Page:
9 Replies Latest reply: Aug 31, 2011 11:27 AM by joryjoryjory
Maronan Level 1 Level 1 (0 points)
Are there any viruses, trojans, or other malware which, upon infecting a Mac running Windows XP Home (unpatched, outdated antivirus) in Boot Camp, are able to damage the Mac OSX partition or anything else outside of the Windows section?

Basically, I've discovered that my Windows setup is b0rken and I need to wipe and reinstall it. Since the Boot Camp volume is formatted as FAT32 rather than NTFS, I can wipe it in Disk Utility and restore it from a disk image I made as a backup some time ago, while booted into Mac OSX.

Since I haven't told him I'll be wiping the Boot Camp partition anyway, my mate bet me a beer that I wouldn't install a particular piece of dodgy software. (It's semi-commercial; adware is likely, a heavily-virulent virus less so, but I'm being careful and assuming the worst.)

If I install dodgy software in Windows (and possibly get infected by a virus or rootkit; can't rule them out even if the possibilities are remote), will said infection cause any damage to my computer that will survive the zeroing of my Windows partition and complete reinstallation from a clean source?

Keep in mind that my Boot Camp setup is old enough that it does NOT have HFS+ drivers installed. Unless the virus brings its own, Windows XP is NOT capable of reading the Mac OSX partition or any of the files thereon.

Thanks for any help you can offer.
  • MStum Level 1 Level 1 (5 points)
    Since the hard drive itself is accessible, a Virus could alter/destroy the partition table, therefore wrecking the OS X partition with it.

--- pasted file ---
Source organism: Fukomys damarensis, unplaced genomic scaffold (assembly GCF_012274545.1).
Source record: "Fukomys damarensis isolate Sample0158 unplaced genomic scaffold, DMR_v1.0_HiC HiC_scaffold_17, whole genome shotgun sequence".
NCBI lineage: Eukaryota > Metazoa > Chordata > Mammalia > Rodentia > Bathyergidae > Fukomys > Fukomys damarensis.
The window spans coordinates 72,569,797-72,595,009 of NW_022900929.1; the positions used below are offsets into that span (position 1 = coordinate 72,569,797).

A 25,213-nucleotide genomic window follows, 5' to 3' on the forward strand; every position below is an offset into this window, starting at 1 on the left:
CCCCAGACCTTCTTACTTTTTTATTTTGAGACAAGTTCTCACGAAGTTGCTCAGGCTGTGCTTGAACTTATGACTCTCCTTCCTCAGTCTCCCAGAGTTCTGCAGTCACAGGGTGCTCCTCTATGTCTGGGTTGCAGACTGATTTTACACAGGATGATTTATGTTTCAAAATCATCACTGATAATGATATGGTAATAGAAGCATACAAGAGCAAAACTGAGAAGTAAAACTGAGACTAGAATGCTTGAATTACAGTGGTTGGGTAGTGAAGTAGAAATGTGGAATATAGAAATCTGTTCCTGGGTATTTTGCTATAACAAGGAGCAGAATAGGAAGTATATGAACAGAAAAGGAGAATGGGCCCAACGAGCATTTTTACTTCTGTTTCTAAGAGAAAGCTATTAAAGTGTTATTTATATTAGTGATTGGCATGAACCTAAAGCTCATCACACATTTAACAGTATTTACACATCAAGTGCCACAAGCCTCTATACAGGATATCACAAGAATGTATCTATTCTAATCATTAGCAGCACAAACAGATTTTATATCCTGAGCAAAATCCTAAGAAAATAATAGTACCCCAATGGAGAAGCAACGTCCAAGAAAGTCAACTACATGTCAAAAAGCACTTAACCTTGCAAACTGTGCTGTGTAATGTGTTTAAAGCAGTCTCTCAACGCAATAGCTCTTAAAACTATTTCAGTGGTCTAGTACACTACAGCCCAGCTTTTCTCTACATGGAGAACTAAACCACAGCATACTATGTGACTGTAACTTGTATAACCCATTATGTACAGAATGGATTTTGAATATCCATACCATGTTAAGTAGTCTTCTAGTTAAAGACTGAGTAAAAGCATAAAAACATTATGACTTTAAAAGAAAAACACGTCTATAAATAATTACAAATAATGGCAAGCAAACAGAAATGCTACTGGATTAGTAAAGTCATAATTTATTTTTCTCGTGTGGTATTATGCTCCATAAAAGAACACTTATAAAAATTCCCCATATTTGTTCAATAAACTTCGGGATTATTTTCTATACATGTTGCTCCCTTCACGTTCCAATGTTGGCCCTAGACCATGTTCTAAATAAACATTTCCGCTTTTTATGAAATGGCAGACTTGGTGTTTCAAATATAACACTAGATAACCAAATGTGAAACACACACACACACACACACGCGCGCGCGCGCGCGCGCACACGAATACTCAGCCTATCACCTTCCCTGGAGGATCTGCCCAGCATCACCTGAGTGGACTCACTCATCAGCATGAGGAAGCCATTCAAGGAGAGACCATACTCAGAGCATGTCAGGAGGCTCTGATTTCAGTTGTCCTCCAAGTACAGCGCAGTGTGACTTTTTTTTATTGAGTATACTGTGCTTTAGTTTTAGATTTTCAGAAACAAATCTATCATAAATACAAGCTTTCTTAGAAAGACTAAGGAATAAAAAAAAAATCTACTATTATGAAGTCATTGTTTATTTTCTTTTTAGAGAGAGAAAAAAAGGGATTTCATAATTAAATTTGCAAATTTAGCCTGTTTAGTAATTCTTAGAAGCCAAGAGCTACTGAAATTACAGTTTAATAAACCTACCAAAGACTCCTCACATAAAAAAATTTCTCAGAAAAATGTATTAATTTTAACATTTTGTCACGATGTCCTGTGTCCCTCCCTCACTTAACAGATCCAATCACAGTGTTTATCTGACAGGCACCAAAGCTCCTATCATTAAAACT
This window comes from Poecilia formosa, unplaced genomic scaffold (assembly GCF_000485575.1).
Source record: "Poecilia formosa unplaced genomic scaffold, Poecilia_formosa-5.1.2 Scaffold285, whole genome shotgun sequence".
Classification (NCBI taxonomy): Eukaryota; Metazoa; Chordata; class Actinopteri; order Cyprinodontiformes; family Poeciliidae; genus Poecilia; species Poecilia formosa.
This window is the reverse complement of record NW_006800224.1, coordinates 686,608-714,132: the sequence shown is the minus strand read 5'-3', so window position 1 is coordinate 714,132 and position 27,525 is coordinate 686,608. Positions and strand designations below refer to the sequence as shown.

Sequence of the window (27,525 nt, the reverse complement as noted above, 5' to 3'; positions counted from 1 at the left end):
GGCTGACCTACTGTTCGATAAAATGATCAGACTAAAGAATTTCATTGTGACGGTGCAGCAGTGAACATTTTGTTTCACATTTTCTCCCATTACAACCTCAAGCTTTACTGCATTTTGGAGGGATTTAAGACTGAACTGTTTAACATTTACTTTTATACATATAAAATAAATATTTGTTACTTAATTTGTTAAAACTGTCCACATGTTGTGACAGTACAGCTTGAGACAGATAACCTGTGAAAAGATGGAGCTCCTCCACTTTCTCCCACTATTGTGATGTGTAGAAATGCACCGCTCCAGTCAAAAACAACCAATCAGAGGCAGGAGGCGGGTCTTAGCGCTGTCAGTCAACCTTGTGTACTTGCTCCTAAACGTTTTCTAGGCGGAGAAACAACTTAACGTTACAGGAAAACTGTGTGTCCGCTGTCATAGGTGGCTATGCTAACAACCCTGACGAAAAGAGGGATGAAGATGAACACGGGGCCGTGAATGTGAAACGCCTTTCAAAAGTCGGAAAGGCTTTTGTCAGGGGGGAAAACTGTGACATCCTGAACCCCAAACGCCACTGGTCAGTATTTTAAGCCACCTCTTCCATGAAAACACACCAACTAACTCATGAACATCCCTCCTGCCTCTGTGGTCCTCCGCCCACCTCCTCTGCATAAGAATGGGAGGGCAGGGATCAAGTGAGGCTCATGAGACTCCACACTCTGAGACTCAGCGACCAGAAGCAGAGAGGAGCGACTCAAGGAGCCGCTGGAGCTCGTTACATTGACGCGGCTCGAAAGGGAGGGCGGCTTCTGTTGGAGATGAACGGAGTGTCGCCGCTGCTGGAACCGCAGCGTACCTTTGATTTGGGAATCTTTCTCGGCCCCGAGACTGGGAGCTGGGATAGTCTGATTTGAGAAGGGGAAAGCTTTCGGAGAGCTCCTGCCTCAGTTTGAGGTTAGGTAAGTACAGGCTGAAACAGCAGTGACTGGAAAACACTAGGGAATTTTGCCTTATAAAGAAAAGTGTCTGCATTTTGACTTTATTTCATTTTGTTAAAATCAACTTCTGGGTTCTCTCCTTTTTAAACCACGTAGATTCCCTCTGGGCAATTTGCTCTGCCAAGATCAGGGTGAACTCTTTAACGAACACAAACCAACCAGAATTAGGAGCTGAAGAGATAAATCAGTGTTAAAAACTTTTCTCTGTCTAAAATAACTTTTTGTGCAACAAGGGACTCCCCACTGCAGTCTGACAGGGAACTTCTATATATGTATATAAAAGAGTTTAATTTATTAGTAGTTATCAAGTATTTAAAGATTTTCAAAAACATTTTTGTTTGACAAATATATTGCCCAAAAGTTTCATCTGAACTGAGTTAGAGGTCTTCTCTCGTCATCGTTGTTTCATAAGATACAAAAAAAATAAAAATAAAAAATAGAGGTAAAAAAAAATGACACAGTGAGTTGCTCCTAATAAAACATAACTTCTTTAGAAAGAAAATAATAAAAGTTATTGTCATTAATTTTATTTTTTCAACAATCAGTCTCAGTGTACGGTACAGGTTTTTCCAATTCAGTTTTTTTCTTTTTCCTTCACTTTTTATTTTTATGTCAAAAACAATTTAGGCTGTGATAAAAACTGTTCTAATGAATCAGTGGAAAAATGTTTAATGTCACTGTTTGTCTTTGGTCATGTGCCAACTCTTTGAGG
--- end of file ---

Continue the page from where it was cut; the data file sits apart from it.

There is also the possibility of a Virus containing a HFS+ driver, but I'm pretty sure none of these exist.
  • The hatter Level 9 Level 9 (60,575 points)
    Best Windows program protection and free as well.

    http://www.microsoft.com/Security_Essentials/

    http://www.microsoft.com/security/portal/

    EFI and GPT are probably not on the radar so I doubt a bios or rootkit exists other than MBR.
  • Maronan Level 1 Level 1 (0 points)
    MStum wrote:
    Since the hard drive itself is accessible, a Virus could alter/destroy the partition table, therefore wrecking the OS X partition with it.

    There is also the possibility of a Virus containing a HFS+ driver, but I'm pretty sure none of these exist.


    If Macs represent too small a market share to be worth attacking, then I strongly doubt there would be any malware specifically to attack Macs running Windows. Especially now that HFS+ drivers are standard with any Boot Camp installation; this machine is old enough not to have them, but the newer ones do.

    If a virus manages to destroy the partition table, I can always restore from a backup; I'm sort of playing with fire here, so I'll back up everything. Should the partition table get destroyed, I'll restore from backup after my free beer.

    My main concern is whether a virus could read the Mac partition or copy something to it that would survive my nuking Boot Camp. Obviously, the latter would fall into the unlikely category of "malware built specifically to attack Macs running Windows in Boot Camp," but the latter not so much. Assuming the virus doesn't bring its own HFS+ drivers, is there any way it could read or modify the contents of the Mac partition short of destroying the partition table to make it unusable?
  • The hatter Level 9 Level 9 (60,575 points)
    "Virus" - there are way too many threads over in Using OS X forum - but if you look, one of the security patches in 10.6.6 was to address a man-in-the-middle exploit.

    So if you widen "virus" to be sql-injection, trojan, drive by downloads, or just crashing an application or whole OS, yes it can happen. Some exploits use web browser plug-ins too.

    And some rootkits can bury in the BIOS and make the motherboard infected to the point gov't departments had to destroy the machines.

    GPT and EFI though are probably outside those attacks.
  • Oblivion2500 Level 1 Level 1 (0 points)